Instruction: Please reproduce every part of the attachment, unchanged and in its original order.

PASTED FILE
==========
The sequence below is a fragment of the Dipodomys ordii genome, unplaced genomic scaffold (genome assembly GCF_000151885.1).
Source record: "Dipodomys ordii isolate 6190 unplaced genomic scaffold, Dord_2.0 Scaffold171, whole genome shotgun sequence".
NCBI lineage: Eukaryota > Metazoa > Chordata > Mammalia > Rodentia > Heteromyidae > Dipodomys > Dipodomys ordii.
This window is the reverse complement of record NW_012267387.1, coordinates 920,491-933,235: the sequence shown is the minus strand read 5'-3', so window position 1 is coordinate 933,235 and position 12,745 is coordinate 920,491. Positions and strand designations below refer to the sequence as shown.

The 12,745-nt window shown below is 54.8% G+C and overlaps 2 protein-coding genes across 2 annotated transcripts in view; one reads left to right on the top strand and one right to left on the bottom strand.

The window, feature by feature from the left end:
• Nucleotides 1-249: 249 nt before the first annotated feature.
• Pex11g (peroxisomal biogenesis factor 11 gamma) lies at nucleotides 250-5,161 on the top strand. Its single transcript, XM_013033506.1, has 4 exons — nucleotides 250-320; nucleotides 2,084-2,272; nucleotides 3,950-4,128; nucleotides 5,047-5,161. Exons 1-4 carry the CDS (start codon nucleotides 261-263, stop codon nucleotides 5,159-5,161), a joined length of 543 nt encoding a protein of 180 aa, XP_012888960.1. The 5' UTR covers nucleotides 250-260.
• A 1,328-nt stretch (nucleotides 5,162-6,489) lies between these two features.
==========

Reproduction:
The sequence below is a fragment of the Dipodomys ordii genome, unplaced genomic scaffold (genome assembly GCF_000151885.1).
Source record: "Dipodomys ordii isolate 6190 unplaced genomic scaffold, Dord_2.0 Scaffold171, whole genome shotgun sequence".
NCBI lineage: Eukaryota > Metazoa > Chordata > Mammalia > Rodentia > Heteromyidae > Dipodomys > Dipodomys ordii.
This window is the reverse complement of record NW_012267387.1, coordinates 920,491-933,235: the sequence shown is the minus strand read 5'-3', so window position 1 is coordinate 933,235 and position 12,745 is coordinate 920,491. Positions and strand designations below refer to the sequence as shown.

The 12,745-nt window shown below is 54.8% G+C and overlaps 2 protein-coding genes across 2 annotated transcripts in view; one reads left to right on the top strand and one right to left on the bottom strand.

The window, feature by feature from the left end:
• Nucleotides 1-249: 249 nt before the first annotated feature.
• Pex11g (peroxisomal biogenesis factor 11 gamma) lies at nucleotides 250-5,161 on the top strand. Its single transcript, XM_013033506.1, has 4 exons — nucleotides 250-320; nucleotides 2,084-2,272; nucleotides 3,950-4,128; nucleotides 5,047-5,161. Exons 1-4 carry the CDS (start codon nucleotides 261-263, stop codon nucleotides 5,159-5,161), a joined length of 543 nt encoding a protein of 180 aa, XP_012888960.1. The 5' UTR covers nucleotides 250-260.
• A 1,328-nt stretch (nucleotides 5,162-6,489) lies between these two features.